|dc.description.abstract||The results of national examination in matric and universities showed that African students were
performing very poorly in their studies and examinations in science and in physics in particular.
The objective in this study was to investigate some of the difficulties both African teachers and
students, that meant African learners, had in understanding physics, specifically mechanics.
The study consisted of investigation of two themes, namely, conceptual and language
difficulties. Conceptual Difficulties were investigated by means of three questionnaire tasks.
Task One investigated learners' understanding of the concepts of force, energy, power,
momentum, speed and other related mechanics concepts in the context of boulders rolling down
and up a mountain slope. Task Two investigated subjects' understanding of the force on a ball
that was thrown up by the hand, went up to the highest position, and then turned and fell freely
back to the ground. Task Three investigated learners' understanding of the positions where
speeds, velocities, accelerations and forces were equal on a ball as it was going up and on its way
The Pilot group, among whom the wide pilot work of this study was done through some
haphazard questionnaire, consisted of pre-service and in-service teachers selected from the North
East Free State Highlands which was regarded as an appropriate location with a number of
institutions with the necessary research subjects, ,since it was neither much urban nor much
rural. Intensive study and analysis was done on this pilot work and it led to some real research
study to be conducted within a more "focussed" group, namely, the Student group. This Student
group which consisted of the first year physics students on the Pietermaritzburg Campus of the
University of Natal, was selected for purposes of comparison. Two kinds of Reference groups
were devised: for the Conceptual Difficulties investigation the Reference group consisted of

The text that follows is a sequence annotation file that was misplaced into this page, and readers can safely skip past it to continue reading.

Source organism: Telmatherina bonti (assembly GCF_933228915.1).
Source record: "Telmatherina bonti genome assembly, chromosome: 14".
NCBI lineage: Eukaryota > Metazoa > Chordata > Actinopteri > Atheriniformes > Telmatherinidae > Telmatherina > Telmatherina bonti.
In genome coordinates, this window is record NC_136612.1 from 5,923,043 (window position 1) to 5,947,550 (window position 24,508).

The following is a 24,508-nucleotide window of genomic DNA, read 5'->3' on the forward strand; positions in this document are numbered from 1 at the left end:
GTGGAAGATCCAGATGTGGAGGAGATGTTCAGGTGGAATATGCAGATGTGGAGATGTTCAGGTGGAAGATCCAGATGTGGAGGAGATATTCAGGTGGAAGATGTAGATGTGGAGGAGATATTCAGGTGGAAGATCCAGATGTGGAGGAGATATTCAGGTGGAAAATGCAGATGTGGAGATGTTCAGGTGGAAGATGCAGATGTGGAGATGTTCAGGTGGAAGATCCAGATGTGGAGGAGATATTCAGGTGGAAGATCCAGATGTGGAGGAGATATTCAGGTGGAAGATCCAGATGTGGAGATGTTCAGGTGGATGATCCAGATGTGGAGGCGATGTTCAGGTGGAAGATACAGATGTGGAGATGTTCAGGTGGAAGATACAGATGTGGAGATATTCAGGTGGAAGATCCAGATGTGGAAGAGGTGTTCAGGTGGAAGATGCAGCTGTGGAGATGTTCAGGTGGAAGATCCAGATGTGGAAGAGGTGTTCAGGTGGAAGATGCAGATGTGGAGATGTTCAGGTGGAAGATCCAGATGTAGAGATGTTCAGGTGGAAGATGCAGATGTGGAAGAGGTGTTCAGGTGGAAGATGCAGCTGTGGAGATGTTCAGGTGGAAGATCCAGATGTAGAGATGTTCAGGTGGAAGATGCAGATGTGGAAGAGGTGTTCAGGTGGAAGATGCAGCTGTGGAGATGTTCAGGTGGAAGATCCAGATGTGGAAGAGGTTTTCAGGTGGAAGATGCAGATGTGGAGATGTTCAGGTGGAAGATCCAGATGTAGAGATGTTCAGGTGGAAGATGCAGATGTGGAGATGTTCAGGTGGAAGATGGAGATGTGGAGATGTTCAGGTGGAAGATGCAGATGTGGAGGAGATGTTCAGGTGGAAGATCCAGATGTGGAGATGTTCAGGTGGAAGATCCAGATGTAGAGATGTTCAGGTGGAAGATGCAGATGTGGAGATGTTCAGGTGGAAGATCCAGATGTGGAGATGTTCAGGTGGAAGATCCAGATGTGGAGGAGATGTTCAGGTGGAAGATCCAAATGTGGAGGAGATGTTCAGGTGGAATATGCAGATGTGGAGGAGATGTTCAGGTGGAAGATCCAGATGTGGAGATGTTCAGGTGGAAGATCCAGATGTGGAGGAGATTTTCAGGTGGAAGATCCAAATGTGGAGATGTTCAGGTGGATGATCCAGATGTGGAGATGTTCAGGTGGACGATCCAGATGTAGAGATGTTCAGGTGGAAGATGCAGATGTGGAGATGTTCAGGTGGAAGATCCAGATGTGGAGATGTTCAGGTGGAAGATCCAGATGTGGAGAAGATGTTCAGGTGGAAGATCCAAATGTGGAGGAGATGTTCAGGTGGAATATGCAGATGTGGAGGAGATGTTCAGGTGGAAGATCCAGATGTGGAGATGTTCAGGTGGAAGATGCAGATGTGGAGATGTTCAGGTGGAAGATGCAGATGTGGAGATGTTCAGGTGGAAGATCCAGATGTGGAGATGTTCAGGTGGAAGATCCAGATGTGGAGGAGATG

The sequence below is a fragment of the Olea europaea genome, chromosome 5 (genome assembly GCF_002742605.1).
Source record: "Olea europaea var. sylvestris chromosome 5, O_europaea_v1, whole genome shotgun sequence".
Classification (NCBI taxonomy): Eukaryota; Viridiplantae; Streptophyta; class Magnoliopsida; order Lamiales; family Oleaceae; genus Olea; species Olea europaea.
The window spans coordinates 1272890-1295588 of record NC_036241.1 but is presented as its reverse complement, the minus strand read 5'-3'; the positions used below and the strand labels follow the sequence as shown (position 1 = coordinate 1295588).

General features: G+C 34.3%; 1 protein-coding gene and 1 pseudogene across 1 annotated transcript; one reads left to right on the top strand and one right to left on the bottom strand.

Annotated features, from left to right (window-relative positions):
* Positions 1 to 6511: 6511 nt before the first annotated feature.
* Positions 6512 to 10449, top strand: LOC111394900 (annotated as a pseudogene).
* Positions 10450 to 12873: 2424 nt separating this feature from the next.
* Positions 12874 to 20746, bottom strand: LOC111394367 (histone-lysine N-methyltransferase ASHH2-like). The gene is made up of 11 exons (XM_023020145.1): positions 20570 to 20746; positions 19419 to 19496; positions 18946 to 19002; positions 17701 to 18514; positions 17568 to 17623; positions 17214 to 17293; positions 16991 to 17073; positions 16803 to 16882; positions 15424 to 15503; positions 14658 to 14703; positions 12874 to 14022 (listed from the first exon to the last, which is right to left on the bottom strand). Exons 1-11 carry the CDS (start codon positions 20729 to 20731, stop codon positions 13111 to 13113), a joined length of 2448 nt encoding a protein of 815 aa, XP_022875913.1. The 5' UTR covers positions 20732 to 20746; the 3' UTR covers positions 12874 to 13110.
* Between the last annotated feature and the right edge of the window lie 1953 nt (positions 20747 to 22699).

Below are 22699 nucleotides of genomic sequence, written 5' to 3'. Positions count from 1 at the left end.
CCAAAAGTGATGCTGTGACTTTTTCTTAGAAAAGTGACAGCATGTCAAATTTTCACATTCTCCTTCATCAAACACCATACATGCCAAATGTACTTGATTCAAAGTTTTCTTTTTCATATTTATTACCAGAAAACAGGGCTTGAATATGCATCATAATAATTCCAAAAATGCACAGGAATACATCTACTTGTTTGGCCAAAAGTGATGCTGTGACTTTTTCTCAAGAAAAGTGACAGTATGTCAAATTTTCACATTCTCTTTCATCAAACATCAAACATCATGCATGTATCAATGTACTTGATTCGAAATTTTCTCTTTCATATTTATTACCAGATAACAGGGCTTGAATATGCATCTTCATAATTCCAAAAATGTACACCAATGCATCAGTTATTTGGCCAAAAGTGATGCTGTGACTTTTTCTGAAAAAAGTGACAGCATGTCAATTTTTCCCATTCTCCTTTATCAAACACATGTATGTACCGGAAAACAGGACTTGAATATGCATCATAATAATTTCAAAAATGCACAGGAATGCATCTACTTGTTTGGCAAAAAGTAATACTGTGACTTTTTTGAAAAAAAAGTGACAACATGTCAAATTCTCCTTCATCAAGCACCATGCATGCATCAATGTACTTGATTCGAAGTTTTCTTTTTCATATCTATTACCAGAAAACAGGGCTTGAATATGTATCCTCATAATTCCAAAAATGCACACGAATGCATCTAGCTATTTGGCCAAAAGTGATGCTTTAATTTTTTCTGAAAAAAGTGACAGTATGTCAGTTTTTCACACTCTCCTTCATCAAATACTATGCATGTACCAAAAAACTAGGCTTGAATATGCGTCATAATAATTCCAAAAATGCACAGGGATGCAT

physics lecturers and professors from several universities. Their unanimous responses together
were regarded as a memorandum through which to correct the responses of the study subjects.
For the Language Difficulties investigation the Reference group consisted of African physicists
from several universities. There was no unanimous consensus on their mechanics concepts
translations into their vernaculars.
Analysis of written results and interviews showed that African students experienced Conceptual
Difficulties in mechanics. The Conceptual Difficulties were similar to those conducted in many
other countries around the world by physics education researchers. The Language Difficulties
were of two types. Firstly, a translation from a single mother tongue term into multiple English
(the language of instruction) terms revealed a lack of clear concepts differentiation among the
subjects. Secondly, there was no consensus, even amongst African physicists, as to which
vernacular terms and English terms correspond. In addition, the interaction of the use of African
vernaculars with an alternative conceptualisation seemed to have resulted to many of the research
subjects believing in a quantity that is intrinsic to a person or object. This quantity had attributes
of several different mechanics quantities, such as force, momentum, energy and power.
Two tasks were used in the second theme where Language Difficulties were investigated.
Translations of conceptual terms that were supplied in Task One and Task Three of the first
theme were given and examined. The phenomenon of reverse translation from mother tongue to
English was identified as a source of Language Difficulties due to the availability of limited
words for these conceptual terms in the vernaculars spoken in South Africa. However, the effect
language on the subjects' understanding of mechanics was not simply the result of the lack of
vocabulary, the study also showed that the research subjects conceptualised physics concepts
differently from physicists, this was revealed by analysing their use of both English and their
The results of the investigations were then discussed and compared with those obtained by other
research workers in similar studies around the world. Some approaches in teaching physics to
African students in an endeavour to alleviate these unearthed difficulties were proposed and
recommended in the conclusion. It was further encouraged that more investigations would show
to appropriately and successfully instruct the African learners the physics concepts, since some
institutions lately managed to produce African physicists and physics professors.||en